Your photo archives can make great multimedia content



Here’s a quick way web producers can add multimedia content to their newspaper websites. I recently teamed up with Spokesman-Review writer Jim Kershner and together we have produced a half a dozen historical multimedia videos made up of photos from our in-house photo archive. Themes such as: The Evolution of Transportation in the Inland NorthwestHobo History and  Felts Field: A High Flying History were put together with local archive photos. This is really a no-brainer when it comes to creating visual driven multimedia content for your website.

Most papers have extensive photo archives that could really be put to better use. We have so many great pictures that have not been published since the Great Depression. I have found from feedback that viewers really like these historic video slideshows. It is important to note that this type of content has a long tail. The videos continue to gather hits over time– as long as people can access them on your site.

A recent blog comment on a historic show called “Remembering the Snow,” produced by Brian Immel, our new multimedia producer here at the Spokesman summed it up nicely:

“Great video feature for us Internet readers of the Spokesman Review. It’s features and stories like this, I believe, will define the future of local Internet printed news in the future. Is there any question where the future lies for the Spokesman-Review. Keep up the good work Spokesman.”

Getting comments like these puts a smile on my face; knowing that our viewers are finally starting to notice the changes we are making in the way we deliver multimedia content.

The workflow on these video slideshows is fairly simple. Our newspaper photo archive dates back to the turn of the century. When Kershner has an historical story idea, we research the archive and select the photos he feels he can write to. If we need other photos, we’ll make a trip to a local museum that has a huge archive of regional historic photos. I use my digital camera to photocopy each print thus creating a digital file that I can tone in Photoshop. Kershner then writes a whimsical script and I record him voicing it. Total turn around is about a day or less. I produce it in Final Cut Pro, adding motion to the photos where needed. Sometimes I will add a music soundtrack.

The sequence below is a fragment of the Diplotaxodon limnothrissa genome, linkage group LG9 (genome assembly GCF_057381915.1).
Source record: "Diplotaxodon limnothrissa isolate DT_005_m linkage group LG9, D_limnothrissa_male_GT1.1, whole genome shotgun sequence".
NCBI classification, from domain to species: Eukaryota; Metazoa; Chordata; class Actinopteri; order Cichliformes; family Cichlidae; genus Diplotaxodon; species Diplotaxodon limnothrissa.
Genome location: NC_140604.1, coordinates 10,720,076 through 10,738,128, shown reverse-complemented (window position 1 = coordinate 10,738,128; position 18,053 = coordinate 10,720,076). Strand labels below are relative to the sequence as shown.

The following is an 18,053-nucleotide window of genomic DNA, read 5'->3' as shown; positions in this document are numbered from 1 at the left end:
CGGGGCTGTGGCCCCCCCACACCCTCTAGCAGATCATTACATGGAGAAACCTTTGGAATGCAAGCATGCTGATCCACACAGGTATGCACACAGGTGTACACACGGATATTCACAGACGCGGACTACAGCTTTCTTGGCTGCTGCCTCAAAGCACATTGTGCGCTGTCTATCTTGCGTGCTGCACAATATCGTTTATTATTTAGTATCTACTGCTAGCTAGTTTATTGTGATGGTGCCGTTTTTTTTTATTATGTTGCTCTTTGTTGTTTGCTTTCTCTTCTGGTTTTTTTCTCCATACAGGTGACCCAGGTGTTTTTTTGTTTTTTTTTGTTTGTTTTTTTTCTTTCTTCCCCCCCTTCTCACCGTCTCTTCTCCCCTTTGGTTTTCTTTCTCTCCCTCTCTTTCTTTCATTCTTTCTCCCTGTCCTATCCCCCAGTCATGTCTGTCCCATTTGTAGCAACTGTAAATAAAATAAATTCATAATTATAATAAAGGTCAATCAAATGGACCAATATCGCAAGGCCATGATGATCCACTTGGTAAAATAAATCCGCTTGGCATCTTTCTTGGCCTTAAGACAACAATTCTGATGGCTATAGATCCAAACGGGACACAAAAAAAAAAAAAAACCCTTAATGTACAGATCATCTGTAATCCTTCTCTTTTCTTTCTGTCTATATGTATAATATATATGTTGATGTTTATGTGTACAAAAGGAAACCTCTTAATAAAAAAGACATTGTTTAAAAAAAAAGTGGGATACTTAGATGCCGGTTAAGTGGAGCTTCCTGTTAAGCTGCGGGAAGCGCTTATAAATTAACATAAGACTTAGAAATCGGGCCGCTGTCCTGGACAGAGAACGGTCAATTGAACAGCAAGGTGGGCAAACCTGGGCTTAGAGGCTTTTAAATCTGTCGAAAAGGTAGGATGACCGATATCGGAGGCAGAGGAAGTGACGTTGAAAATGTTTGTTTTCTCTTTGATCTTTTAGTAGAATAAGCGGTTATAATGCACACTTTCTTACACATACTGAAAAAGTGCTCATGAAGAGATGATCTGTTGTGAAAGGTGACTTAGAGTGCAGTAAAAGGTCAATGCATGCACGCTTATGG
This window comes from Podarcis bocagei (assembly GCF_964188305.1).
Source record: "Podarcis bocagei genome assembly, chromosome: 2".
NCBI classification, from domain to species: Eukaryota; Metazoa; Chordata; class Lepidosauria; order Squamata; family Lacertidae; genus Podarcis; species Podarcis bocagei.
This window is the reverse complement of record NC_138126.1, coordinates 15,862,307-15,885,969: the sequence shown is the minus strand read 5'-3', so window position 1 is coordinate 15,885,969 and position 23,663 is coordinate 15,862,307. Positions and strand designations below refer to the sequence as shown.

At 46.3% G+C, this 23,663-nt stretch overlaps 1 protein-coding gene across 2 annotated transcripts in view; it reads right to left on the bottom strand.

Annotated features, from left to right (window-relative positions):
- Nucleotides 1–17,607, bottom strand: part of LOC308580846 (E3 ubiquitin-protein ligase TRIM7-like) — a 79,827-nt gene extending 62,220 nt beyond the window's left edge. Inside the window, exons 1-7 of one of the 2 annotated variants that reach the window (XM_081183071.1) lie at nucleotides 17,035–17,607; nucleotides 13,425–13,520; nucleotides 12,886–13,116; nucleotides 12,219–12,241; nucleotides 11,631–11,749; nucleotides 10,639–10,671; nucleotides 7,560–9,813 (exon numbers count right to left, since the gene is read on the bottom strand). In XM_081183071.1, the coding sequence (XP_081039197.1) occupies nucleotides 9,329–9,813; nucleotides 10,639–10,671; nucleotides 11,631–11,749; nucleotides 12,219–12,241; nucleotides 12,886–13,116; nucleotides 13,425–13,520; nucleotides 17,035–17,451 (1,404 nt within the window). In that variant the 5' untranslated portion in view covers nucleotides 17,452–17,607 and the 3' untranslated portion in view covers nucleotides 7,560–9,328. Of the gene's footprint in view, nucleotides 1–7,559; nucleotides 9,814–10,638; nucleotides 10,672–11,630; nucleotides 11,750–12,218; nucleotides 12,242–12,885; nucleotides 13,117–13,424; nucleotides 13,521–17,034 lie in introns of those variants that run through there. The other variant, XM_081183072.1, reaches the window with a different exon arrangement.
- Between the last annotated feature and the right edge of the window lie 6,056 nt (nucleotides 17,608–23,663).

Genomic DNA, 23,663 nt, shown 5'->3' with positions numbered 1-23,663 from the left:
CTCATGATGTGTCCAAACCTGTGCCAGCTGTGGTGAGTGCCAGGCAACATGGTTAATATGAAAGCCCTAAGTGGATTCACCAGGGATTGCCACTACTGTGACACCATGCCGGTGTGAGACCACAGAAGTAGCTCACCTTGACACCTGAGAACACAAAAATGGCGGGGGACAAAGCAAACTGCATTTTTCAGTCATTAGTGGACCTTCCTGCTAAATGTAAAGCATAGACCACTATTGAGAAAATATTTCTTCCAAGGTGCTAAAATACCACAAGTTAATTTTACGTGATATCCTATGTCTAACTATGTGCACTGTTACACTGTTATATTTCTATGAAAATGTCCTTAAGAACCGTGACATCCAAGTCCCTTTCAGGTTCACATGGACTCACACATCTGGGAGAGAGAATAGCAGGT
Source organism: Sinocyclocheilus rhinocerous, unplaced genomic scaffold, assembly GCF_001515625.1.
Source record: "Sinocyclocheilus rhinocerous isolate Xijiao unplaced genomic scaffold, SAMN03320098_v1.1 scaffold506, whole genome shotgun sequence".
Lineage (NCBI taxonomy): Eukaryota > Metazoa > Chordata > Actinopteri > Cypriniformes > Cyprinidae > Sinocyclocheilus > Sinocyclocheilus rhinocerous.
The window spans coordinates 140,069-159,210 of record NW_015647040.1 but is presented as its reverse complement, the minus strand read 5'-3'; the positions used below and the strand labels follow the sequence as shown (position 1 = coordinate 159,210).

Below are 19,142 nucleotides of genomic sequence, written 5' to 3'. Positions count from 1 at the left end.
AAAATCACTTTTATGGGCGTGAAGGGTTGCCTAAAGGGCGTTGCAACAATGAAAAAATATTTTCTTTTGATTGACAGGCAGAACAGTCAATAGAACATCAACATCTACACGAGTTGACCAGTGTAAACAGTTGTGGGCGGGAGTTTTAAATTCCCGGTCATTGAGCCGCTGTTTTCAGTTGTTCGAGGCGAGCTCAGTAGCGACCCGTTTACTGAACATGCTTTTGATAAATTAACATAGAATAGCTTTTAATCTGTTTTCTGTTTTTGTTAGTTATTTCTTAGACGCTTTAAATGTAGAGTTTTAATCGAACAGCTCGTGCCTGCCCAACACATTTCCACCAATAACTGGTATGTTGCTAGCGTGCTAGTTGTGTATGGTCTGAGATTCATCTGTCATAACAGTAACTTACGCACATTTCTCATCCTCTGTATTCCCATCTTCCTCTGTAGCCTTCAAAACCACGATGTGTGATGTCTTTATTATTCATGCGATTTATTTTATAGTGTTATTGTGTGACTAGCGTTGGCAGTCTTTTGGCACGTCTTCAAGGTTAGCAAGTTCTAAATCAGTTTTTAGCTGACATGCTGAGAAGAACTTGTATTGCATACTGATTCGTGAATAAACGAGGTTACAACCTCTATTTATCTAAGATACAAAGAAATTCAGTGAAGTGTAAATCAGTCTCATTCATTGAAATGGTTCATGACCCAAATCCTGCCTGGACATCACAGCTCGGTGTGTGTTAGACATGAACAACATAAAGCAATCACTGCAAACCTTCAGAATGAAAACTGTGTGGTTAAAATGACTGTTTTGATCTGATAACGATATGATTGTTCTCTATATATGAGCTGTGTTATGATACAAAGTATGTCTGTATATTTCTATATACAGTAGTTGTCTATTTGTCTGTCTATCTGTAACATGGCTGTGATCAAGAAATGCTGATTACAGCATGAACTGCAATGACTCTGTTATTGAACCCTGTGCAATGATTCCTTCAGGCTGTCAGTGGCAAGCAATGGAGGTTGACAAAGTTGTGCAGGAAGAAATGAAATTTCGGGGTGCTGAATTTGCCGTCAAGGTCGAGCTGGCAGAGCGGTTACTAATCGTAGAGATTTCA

Producing these videos is a great way to learn Final Cut Pro. Arrange your photos on the timeline, add motion to the pictures where needed, then add audio narration and music. Post it prominently on your website and watch the hits roll in.

Do You Have a Video Strategy?

Having a strong video strategy for your newspaper is important, By Defining who is going to shoot the video, who is going to edit it and ultimately, the method of how to serve it out to the viewers, you will begin to set in motion a roadmap for change in the newsroom.

There have been a lot of blogoshere conversations going on about where video fits into the new reality of web-based newspaper publishing. There are two divergent views banging around the industry. One, supported by the GateHouse Media’s, Howard Owens, puts the video cameras in the hands of mostly reporters. Viewers come to your site, as the theory goes, because there is lots of video to look at. Quality of the production is really secondary. Quick turnaround is the driving force. Hour to shoot, an hour to edit is the bar to reach here. Cheap point-and-shoot cameras, with video mode enabled, allows everyone in the newsroom, with a little training, to start producing video content.

The second web video strategy is one that I have embraced since I started my transition to video storytelling four years ago. It is driven by quality production values, with in-depth storytelling that is shot  and edited by people with strong visual sensibilities.

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Digital Juice

During my vacation last week, I found this website that consumed an entire evening of my time. At first glance, I thought the Digital Juice website was just a business selling motion graphics. After further exploration, it turned out to be so much more. Intermixed amongst the motion graphic ads are some killer video and audio production tutorials. In his Cutting Class video editing series, producer Chris Gates shows you the ins and outs of video editing. There is also a powerful series of motivational videos by Chuck Peters called Field of View.

Each of Chris’s videos is about finding the passion to do your video production right. He is a great teacher who pushes you to look beyond the equipment to tell a story right. The videos are geared mostly for the commercial video producers, but I found them to have lots of relevance to what I do with video at my newspaper. It’s all about getting it right the first time. Go back a year in the Juice archive to work your way forward. It is a good bookmark to have handy when you need a little inspiration.